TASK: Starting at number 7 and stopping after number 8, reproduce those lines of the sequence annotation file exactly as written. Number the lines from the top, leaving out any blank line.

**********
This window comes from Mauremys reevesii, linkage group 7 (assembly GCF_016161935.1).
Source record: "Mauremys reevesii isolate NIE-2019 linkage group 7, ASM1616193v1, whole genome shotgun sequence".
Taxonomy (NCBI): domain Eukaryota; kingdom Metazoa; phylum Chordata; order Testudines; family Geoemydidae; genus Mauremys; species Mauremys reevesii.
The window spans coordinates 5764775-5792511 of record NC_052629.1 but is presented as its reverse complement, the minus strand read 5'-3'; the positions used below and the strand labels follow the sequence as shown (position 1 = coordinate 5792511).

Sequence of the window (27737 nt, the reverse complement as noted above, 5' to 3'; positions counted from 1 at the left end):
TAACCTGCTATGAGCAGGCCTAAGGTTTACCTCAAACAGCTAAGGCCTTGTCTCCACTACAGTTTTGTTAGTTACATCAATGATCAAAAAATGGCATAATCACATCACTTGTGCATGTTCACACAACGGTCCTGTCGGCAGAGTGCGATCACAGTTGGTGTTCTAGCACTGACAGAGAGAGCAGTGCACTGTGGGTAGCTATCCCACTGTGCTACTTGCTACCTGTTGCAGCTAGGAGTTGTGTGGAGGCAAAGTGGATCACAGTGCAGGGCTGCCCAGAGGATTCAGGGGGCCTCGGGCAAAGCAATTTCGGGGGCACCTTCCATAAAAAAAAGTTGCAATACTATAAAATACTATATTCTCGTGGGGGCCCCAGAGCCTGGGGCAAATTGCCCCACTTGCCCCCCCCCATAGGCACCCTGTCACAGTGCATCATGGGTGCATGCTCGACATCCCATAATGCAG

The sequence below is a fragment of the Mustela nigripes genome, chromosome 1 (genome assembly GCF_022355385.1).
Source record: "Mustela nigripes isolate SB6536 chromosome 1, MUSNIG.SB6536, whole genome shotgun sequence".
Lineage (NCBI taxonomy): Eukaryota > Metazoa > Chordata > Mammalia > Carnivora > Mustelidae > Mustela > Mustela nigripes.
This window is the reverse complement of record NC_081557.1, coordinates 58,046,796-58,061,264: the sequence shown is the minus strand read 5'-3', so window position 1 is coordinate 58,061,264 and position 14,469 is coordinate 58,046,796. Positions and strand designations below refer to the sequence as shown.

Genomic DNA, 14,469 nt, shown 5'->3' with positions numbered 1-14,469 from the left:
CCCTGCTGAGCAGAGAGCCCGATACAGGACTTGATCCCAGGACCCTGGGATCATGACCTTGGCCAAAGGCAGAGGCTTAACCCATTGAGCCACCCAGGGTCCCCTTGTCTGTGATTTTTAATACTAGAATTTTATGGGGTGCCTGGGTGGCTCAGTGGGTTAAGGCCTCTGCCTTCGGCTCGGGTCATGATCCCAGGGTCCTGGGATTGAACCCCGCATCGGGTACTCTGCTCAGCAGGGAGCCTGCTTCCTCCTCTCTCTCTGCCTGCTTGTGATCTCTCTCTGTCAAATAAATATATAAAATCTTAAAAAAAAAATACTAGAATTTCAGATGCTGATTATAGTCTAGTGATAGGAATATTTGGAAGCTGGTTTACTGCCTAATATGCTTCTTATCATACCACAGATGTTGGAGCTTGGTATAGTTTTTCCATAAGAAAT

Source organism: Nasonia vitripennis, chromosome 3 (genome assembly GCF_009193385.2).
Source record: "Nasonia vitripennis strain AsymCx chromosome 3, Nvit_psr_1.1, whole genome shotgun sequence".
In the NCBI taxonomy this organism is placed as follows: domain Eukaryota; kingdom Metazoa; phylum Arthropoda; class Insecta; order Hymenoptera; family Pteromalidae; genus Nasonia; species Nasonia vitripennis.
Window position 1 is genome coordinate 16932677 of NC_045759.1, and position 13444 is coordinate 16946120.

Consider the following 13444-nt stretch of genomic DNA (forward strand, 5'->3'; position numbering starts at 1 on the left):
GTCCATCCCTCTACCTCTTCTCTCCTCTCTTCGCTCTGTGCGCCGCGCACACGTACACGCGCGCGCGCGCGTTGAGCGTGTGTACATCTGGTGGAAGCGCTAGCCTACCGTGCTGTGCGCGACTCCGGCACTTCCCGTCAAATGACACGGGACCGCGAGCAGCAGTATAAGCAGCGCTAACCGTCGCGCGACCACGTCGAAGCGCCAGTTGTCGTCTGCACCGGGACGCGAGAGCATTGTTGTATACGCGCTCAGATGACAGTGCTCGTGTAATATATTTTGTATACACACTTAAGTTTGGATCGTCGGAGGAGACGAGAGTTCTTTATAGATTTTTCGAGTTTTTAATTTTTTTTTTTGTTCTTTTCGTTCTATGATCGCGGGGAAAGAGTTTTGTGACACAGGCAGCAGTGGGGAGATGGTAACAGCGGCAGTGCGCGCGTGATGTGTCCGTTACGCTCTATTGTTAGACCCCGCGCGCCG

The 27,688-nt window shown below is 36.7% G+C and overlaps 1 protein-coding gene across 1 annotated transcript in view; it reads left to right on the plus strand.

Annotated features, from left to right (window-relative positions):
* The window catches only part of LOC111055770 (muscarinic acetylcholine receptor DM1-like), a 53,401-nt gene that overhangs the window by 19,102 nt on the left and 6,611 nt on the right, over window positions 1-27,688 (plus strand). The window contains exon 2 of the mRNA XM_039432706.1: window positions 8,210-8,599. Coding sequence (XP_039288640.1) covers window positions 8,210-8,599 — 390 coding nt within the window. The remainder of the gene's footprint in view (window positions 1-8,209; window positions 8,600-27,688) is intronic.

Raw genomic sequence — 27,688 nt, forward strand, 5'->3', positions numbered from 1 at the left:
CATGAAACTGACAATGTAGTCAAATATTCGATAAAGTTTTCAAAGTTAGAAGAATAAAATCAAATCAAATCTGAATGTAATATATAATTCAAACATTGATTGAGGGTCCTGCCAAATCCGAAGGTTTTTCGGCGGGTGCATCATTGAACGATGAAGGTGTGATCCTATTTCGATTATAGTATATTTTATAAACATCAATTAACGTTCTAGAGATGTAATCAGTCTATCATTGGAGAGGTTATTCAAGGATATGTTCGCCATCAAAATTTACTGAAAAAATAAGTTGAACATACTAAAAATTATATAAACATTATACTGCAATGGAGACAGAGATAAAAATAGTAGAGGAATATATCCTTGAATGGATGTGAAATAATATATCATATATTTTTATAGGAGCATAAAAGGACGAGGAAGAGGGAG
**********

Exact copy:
The sequence below is a fragment of the Mustela nigripes genome, chromosome 1 (genome assembly GCF_022355385.1).
Source record: "Mustela nigripes isolate SB6536 chromosome 1, MUSNIG.SB6536, whole genome shotgun sequence".